I'm training new members of my policy and compliance team on what I need in a security network diagram, a Visio document we attach to security assessments. Rather than all the cool infrastructure stuff typically depicted in a network diagram created by Engineering, this should be a logical representation of certain data attributes: where and how information travels and where and how it's stored. I assumed earlier instructions had successfully sent the analysts down the right path. Good thing I checked.
Yesterday during the monthly training session, I received a well designed diagram. It had all the structural elements I look for. There was only one problem. The analyst had diagrammed the flow of DHCP handshaking for our new voice over IP (VoIP) implementation. Although I'm interested in how we hand out IP addresses, the focus of this assessment should be the safety of voice mail files and voice packets. Failure to ensure the right things are considered during security assessments and design discussions has ramifications beyond a meaningless diagram.
The focus of security activities can drift over time. It's a challenge to maintain the perspective of non-security IS staff, a perspective with a focus on the data. Hanging signs around the department that read, in very large print, IT'S ABOUT THE DATA, concluding with one of a dozen common demeaning epithets, might work. But the only sure way of changing how people view security is via continuous reminders. Rather than take a pedagogical approach to awareness, however, I prefer gentle persuasion during design, assessment, or informal discussions. So unless my analysts understand data are the target, as well as other security objectives and concepts, IS technology providers will continue to miss the mark.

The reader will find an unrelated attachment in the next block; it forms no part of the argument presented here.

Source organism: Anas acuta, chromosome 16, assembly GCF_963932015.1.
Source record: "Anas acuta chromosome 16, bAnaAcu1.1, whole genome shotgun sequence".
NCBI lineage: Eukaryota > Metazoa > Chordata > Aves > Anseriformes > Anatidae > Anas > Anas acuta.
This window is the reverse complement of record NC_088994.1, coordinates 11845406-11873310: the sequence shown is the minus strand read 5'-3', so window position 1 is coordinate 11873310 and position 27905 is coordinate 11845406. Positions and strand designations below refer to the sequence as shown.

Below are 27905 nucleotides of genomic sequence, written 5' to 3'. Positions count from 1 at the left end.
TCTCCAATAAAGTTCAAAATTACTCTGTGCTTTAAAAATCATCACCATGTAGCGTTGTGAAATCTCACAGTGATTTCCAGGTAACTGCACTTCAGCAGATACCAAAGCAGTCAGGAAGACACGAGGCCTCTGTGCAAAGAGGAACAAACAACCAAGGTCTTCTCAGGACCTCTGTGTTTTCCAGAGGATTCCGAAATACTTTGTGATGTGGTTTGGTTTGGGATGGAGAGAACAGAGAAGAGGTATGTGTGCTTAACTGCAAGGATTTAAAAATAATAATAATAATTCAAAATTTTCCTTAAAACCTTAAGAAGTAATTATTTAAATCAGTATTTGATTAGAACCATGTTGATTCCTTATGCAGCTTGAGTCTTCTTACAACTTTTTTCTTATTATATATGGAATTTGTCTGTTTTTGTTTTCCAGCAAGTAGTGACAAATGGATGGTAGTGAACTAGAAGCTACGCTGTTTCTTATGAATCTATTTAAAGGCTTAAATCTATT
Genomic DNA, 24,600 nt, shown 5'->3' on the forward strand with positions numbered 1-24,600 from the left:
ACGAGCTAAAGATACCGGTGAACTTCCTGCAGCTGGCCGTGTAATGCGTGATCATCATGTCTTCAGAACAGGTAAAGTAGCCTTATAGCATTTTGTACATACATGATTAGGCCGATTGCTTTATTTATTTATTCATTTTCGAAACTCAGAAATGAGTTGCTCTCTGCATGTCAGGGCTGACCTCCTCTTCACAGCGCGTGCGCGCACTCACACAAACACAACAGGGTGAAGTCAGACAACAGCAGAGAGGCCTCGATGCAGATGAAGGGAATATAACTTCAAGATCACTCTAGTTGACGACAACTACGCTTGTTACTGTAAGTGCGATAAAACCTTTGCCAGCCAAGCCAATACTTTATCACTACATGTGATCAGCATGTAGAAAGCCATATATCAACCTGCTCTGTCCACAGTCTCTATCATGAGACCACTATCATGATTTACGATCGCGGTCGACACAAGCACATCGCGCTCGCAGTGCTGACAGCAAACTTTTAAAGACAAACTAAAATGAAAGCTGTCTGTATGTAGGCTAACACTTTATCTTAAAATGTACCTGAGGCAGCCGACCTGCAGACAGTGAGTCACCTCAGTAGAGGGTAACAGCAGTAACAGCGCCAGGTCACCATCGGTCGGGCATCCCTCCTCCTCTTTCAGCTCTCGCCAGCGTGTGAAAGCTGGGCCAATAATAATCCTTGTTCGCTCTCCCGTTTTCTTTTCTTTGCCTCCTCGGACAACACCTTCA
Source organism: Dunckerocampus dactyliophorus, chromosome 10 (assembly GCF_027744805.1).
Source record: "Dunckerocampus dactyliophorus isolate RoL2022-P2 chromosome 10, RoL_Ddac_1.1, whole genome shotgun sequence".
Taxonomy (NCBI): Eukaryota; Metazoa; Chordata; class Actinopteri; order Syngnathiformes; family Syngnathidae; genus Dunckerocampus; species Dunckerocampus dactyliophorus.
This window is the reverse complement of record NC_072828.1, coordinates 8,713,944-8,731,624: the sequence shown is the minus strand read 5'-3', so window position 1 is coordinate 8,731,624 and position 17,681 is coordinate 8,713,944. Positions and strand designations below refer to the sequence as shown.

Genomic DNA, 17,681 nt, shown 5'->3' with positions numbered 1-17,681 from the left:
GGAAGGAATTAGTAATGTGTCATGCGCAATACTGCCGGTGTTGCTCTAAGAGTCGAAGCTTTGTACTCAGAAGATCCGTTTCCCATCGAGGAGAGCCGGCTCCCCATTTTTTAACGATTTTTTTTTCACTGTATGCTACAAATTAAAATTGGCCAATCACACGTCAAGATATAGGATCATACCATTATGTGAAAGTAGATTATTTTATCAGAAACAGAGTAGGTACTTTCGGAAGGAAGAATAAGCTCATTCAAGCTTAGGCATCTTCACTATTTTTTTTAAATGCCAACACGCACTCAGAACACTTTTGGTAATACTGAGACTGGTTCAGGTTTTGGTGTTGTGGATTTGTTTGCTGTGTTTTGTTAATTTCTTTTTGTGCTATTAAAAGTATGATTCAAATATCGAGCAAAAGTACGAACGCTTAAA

Two basic management principles can help ensure everyone on your team is on the same firing range, let alone shooting at the same target. First, "inspect what you expect." Don't assume that just because you directed assessments to be done in a certain way that your directions are understood, followed, or result in meaningful output.
Second, take every opportunity to make course corrections with your staff. Those frequent interruptions when members of your team pull you away from your own work to ask a question are perfect opportunities to peer into how your staff approach various security tasks. Asking the right questions and providing impromptu guidance are very important management tools to make sure your team is producing the outcomes you expect.
Tom is a security researcher for the InfoSec Institute and an IT professional with over 30 years of experience. He has written three books, Just Enough Security, Microsoft Virtualization, and Enterprise Security: A Practitioner's Guide (to be published in Q1/2013). Before joining the private sector, he served 10 years in the United States Army Military Police with four years as a military police investigator. He has an MBA and CISSP certification. He is also an online instructor for the University of Phoenix.